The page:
In the current efforts to account for the failings of American education, the searchlight of attention has been turned to the quality of teaching. The implication seems to be that teaching, among all the variables that affect colleges and schools, is most susceptible to management and repair. The themes recur in state after state: career ladders, merit pay, teacher testing, job analysis, effectiveness measures, definitions of "mastery." Salary increases are made contingent on their adoption. Official interest, however, focuses on their motivational and managerial aspects; and there is a taken-for-grantedness with respect to the idea that enhanced teacher quality will increase student achievement.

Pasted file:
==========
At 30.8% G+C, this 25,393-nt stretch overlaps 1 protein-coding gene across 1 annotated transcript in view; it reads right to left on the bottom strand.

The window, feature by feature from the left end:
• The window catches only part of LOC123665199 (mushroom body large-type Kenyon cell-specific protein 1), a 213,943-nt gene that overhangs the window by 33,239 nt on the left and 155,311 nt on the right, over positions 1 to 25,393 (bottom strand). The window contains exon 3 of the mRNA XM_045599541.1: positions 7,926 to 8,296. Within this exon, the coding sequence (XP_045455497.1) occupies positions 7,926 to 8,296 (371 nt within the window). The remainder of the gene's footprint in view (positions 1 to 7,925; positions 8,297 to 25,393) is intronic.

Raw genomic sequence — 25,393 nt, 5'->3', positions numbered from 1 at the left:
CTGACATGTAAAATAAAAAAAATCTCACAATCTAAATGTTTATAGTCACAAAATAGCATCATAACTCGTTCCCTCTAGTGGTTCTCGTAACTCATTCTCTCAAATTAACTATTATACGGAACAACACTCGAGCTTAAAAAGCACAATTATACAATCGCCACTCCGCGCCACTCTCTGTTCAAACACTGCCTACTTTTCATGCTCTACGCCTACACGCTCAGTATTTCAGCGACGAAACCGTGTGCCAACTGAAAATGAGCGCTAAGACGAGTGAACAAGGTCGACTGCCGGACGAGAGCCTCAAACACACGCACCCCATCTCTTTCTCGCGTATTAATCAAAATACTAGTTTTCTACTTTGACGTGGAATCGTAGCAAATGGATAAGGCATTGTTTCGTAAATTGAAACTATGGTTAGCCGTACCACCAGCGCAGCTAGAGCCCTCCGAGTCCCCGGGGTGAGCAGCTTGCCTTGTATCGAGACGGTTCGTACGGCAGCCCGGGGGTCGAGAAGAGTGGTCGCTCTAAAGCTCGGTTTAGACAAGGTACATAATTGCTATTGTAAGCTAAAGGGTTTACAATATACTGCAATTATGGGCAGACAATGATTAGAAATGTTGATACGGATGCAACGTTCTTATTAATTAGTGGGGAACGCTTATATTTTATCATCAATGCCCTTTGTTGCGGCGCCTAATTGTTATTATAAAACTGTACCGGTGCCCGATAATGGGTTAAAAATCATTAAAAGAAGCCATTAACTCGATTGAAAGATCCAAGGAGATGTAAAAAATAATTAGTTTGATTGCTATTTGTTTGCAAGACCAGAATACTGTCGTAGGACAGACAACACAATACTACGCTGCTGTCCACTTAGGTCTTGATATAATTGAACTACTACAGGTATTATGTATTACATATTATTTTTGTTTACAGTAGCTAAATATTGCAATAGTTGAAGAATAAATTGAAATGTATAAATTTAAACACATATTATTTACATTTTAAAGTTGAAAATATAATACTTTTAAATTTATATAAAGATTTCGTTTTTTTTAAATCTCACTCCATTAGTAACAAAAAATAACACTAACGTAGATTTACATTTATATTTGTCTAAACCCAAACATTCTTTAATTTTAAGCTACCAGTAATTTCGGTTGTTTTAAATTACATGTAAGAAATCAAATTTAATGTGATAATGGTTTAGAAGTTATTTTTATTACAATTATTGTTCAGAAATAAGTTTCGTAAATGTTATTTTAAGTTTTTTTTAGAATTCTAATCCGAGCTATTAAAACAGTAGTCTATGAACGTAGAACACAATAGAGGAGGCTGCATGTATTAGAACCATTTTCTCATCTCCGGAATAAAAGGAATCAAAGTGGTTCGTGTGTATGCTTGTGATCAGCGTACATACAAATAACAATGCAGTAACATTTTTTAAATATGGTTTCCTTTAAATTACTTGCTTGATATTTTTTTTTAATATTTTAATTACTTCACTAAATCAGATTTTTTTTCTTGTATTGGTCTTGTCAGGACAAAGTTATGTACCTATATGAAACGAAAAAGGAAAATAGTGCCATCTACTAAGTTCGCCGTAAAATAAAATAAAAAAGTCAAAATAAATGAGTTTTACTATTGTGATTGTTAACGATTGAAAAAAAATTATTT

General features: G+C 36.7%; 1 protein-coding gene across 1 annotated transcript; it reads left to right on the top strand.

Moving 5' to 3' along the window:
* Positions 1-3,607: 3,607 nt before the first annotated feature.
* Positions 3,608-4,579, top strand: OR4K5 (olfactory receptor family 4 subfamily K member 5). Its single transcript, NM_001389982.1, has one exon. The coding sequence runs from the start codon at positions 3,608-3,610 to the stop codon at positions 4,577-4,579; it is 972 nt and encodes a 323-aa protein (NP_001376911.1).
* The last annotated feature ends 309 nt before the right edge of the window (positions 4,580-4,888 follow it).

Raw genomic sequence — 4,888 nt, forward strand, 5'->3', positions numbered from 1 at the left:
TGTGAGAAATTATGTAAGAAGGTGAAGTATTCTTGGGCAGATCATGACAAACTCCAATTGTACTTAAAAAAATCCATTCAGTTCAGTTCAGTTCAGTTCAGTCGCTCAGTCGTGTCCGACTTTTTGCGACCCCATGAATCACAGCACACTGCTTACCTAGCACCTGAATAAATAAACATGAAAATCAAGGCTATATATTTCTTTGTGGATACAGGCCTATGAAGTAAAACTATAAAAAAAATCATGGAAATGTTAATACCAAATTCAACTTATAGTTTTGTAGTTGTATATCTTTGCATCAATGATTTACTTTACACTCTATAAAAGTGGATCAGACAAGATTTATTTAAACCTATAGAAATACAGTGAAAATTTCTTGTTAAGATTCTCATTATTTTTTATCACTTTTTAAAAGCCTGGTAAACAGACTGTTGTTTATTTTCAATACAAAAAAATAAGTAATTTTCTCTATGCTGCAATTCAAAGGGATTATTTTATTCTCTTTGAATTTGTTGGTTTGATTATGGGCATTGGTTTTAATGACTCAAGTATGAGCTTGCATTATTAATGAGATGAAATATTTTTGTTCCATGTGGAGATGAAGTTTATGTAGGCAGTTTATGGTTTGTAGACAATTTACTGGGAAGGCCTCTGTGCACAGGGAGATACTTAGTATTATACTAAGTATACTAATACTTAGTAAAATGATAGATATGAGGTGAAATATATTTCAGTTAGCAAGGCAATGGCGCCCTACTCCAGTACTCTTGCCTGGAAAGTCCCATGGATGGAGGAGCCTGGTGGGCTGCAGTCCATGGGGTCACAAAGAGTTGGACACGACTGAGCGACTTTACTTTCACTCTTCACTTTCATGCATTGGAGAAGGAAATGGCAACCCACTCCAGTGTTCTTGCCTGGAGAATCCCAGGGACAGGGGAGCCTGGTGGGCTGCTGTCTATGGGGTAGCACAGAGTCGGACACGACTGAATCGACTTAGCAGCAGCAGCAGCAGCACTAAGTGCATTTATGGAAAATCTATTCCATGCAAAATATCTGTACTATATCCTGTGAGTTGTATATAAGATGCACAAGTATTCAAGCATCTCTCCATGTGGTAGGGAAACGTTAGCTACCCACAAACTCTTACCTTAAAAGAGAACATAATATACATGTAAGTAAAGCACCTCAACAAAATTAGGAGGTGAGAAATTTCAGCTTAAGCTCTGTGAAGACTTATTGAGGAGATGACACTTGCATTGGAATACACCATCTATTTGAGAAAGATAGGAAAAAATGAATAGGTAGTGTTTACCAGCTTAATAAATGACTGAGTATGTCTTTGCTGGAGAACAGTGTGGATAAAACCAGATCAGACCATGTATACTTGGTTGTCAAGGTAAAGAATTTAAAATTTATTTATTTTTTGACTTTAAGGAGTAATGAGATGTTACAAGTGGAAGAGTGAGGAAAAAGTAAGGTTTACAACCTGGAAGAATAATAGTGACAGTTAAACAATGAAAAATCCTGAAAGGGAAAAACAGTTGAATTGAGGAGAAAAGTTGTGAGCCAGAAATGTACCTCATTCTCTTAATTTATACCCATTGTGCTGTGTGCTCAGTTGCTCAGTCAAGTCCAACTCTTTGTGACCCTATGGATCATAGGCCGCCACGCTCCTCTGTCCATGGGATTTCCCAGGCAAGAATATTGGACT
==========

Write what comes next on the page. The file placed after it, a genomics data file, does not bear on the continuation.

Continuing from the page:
When taken as a literal doctrine, Israel Scheffler's statement of some years ago, "There can be no teaching without learning," becomes a slogan. But in times of educational inertia, he said, a slogan of that sort takes on practical import: "To speak . . . of teaching as selling and of learning as buying, to suggest that teaching be compared with business methods improvable by reference to effects on the consumer, [is] to signal strikingly the intent to support reform of teaching." The buying and selling metaphor may not be used today, but clearly a very similar mode of thinking underlies current "reform" proposals. The insistent emphasis on achievement and the dangers we are said to face if achievement levels are not raised make the "success" use of "to teach" dominate, if not overwhelm, the "intentional" use of the term. Yet most practitioners still believe themselves to be teaching if they are engaged in a particular kind of deliberate, goal-oriented activity, in efforts to move others to learn to learn. Because of the persistence of reassuring slogans (those Scheffler called "rallying symbols of the key ideas and attitudes of educational movements,") the intentional dimension is being overlooked, along with many possible ways of thinking about the teaching act. It is with possible ways that I shall be concerned.